This is the sound from a village for people with Alzheimer's disease in southwestern France.
It's a gated community where all 105 residents have the progressive brain disorder.
There's a cafeteria, a library, groceries and a hair salon for pampering sessions.
There are no nurses in white coats. But the village does come with the care of a nursing home.
Researchers are paying close attention, hoping to find out whether this model for living can alter the clinical trajectory of the disease - while also offering value for money.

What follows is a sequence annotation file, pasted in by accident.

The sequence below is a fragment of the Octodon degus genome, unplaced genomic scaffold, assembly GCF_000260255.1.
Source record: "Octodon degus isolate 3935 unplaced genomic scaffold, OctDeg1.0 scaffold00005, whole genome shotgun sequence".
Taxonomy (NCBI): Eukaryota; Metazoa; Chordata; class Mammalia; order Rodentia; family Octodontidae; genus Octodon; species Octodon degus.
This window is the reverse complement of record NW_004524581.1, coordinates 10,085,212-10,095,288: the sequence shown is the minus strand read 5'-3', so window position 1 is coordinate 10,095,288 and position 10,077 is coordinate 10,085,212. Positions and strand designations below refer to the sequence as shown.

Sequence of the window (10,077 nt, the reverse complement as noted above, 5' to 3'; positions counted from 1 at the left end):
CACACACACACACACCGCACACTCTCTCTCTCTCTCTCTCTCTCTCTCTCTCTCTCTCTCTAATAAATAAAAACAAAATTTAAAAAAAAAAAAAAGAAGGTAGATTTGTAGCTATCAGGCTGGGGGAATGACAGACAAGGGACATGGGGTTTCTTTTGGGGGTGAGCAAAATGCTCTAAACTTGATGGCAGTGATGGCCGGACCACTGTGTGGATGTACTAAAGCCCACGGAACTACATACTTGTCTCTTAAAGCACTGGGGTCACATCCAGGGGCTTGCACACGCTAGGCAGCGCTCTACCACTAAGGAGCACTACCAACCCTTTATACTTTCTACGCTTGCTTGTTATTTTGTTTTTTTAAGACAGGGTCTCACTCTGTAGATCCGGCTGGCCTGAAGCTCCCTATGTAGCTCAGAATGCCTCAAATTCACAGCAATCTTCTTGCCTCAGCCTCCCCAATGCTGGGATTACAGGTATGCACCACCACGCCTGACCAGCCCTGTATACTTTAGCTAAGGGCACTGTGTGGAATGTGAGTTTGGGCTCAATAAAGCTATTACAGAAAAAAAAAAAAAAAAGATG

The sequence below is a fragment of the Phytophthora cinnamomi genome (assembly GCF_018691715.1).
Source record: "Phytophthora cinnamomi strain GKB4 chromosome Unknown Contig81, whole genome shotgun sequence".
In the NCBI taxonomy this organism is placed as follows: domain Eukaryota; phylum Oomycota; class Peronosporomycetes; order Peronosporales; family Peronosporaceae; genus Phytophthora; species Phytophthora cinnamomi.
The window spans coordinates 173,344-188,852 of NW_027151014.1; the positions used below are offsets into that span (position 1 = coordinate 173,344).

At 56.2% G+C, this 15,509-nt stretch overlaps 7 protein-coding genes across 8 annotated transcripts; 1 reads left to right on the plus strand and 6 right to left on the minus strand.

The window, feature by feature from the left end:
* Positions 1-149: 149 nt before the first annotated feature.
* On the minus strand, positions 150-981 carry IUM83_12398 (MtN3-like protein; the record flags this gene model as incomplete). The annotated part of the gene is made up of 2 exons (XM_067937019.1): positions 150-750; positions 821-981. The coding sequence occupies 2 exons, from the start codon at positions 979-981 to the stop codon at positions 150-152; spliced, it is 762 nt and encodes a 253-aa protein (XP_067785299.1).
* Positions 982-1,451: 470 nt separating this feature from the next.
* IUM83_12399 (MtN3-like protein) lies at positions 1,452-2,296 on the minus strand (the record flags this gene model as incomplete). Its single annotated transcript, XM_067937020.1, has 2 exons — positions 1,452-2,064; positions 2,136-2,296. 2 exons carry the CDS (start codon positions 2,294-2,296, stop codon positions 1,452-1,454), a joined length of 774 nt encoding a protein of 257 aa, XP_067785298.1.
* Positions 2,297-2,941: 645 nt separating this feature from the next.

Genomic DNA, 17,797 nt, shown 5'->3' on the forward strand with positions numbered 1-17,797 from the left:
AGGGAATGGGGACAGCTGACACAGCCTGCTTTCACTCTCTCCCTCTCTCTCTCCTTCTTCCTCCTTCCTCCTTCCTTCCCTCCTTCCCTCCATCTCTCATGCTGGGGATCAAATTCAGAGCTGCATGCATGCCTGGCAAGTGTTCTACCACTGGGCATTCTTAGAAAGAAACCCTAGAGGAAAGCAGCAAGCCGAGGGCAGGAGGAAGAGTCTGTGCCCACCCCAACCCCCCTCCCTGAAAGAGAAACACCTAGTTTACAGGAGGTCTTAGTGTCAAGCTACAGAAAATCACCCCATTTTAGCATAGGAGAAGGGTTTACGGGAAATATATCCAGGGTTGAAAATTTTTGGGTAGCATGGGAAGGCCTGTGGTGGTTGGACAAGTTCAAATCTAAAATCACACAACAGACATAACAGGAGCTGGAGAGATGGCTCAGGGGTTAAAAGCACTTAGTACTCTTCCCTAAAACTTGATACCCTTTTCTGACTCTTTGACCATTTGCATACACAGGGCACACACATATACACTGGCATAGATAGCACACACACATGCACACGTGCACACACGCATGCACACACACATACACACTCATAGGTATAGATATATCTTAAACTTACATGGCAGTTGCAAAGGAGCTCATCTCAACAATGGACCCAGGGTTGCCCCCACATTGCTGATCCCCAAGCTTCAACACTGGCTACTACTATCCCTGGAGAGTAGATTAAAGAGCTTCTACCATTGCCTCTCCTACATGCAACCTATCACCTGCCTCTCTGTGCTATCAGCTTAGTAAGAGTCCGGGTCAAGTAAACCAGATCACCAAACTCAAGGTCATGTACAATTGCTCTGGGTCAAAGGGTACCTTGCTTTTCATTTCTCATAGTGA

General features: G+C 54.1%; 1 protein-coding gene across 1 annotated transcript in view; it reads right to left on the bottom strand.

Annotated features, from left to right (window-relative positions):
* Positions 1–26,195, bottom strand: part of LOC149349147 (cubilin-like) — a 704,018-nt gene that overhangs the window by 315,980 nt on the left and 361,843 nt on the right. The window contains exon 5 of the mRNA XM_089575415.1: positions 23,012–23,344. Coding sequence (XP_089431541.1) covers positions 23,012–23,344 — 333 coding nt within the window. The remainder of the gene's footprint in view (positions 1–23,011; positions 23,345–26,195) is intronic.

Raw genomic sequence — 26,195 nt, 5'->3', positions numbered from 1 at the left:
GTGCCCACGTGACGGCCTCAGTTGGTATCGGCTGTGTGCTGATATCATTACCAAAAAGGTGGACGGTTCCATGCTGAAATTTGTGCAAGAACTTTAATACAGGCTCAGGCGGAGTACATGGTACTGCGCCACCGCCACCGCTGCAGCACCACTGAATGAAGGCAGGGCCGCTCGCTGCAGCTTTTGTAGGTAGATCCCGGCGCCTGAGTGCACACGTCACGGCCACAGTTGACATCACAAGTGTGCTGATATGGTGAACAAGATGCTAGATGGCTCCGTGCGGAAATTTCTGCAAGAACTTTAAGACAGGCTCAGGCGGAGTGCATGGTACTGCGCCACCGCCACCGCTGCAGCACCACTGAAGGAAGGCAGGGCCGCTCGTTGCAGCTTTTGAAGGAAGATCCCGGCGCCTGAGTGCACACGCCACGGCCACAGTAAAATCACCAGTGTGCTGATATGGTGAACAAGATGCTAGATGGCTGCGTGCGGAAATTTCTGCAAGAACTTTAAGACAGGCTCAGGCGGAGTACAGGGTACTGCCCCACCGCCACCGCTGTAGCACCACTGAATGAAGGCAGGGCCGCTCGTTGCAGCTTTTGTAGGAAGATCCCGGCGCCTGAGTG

82-year-old Madeleine Elissalde was one of the first ones to move in when the village opened in June.
"I am very well here. They take good care of us, we eat well. It is as if we were at home."
After her diagnosis, she lived with with her daughter before moving in with another of her children.
But the disruption seemed to worsen her memory loss, according to her family.
Now, she has a daily routine in the village - and that might just be helping to slow the advance of her dementia.
Her granddaughter said she has "found her love of life back."
Each resident pays over $28,000 a year in fees - with more than half the almost $8 million total running costs being subsidized by the French authorities.